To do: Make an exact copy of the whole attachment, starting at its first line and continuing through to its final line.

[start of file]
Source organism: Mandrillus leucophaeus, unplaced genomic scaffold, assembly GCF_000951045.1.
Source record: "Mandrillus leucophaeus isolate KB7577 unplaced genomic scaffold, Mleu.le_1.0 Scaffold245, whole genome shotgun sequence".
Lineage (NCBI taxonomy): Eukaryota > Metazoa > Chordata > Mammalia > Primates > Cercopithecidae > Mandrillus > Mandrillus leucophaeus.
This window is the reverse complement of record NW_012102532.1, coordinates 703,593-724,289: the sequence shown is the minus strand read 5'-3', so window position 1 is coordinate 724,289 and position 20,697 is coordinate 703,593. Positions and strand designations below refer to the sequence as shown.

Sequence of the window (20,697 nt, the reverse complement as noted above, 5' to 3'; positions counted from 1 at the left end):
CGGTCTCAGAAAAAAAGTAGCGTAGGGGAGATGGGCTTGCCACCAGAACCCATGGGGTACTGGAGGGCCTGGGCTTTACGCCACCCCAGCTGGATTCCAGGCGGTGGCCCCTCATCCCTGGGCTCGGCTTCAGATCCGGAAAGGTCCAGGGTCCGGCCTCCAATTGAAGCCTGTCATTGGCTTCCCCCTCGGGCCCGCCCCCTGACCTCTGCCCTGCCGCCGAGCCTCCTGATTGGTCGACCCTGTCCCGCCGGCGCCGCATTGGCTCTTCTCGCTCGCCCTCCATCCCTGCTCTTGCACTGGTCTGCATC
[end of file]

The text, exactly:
Source organism: Mandrillus leucophaeus, unplaced genomic scaffold, assembly GCF_000951045.1.
Source record: "Mandrillus leucophaeus isolate KB7577 unplaced genomic scaffold, Mleu.le_1.0 Scaffold245, whole genome shotgun sequence".
Lineage (NCBI taxonomy): Eukaryota > Metazoa > Chordata > Mammalia > Primates > Cercopithecidae > Mandrillus > Mandrillus leucophaeus.
This window is the reverse complement of record NW_012102532.1, coordinates 703,593-724,289: the sequence shown is the minus strand read 5'-3', so window position 1 is coordinate 724,289 and position 20,697 is coordinate 703,593. Positions and strand designations below refer to the sequence as shown.

Sequence of the window (20,697 nt, the reverse complement as noted above, 5' to 3'; positions counted from 1 at the left end):
CGGTCTCAGAAAAAAAGTAGCGTAGGGGAGATGGGCTTGCCACCAGAACCCATGGGGTACTGGAGGGCCTGGGCTTTACGCCACCCCAGCTGGATTCCAGGCGGTGGCCCCTCATCCCTGGGCTCGGCTTCAGATCCGGAAAGGTCCAGGGTCCGGCCTCCAATTGAAGCCTGTCATTGGCTTCCCCCTCGGGCCCGCCCCCTGACCTCTGCCCTGCCGCCGAGCCTCCTGATTGGTCGACCCTGTCCCGCCGGCGCCGCATTGGCTCTTCTCGCTCGCCCTCCATCCCTGCTCTTGCACTGGTCTGCATC